Outdoors

THE GREY MARE AND HER COLTS Chris Tripp BA(Hons) MA, Field and Community Archaeologist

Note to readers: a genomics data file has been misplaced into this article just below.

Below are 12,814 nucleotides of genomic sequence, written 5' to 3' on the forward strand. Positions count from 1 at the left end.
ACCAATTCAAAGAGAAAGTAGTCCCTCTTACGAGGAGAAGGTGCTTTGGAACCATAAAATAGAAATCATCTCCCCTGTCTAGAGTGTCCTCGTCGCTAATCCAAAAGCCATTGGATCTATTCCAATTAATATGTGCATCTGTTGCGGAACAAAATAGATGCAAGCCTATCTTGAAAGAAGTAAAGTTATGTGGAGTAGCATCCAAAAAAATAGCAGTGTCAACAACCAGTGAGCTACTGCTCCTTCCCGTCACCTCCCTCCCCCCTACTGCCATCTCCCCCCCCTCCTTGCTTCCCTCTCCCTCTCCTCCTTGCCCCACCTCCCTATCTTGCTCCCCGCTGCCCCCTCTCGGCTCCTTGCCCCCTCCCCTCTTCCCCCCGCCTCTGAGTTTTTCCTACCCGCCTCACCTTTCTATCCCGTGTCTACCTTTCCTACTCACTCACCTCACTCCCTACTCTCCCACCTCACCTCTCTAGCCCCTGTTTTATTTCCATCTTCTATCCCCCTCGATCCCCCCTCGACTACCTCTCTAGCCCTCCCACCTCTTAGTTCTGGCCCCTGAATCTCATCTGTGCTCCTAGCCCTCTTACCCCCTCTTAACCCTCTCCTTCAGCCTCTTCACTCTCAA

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alking the hills and valleys of the rolling landscape of Dorset it is hard to imagine that it would have been covered by woodland several thousand years ago. The Dorset Ridgeway would have provided a natural causeway for our ancestors, facilitating communication and trade during the Neolithic, or New Stone Age. During this period many large monuments were built, including causeway enclosures, cursus monuments, henges, bank barrows and long barrows. Around forty long barrows, used for collective burial, have been recorded in Dorset. Many are rectangular, some trapezoidal, and they were constructed by digging two side ditches and heaping up the dirt to make the mound. Before that a wooden mortuary house was constructed in which the bodies were deposited; later this would be made of stone. It is possible that the bodies were first excarnated, left to the open air to rot and be partially eaten by animals and birds. On the high ground above Abbotsbury sits The Grey Mare and Her Colts, built around 3000BC. The views of the sea are wonderful along the path and after a short detour over stiles the impressive facade of upright stones comes into sight. The chamber, at the south east end, forms a box covered by a now slipped capstone; a large standing stone, weighing many tons, seals the front of the chamber. The people who built long barrows were the first farmers and makers of pottery in our country. They herded their animals and sowed their crops, built large houses with wattle and daub, and created leaf-shaped arrows and polished axe heads of great beauty. They may have been newcomers who brought in new ideas and mixed with the indigenous people, creating a new society and a new way of burying their dead. The Grey Mare is grey today but she may once have been brightly painted, just like our mediaeval churches once were, for many tombs are carved with zigzags, meanders, spirals and circles. It is known that certain 44 | Bridport Times | August 2018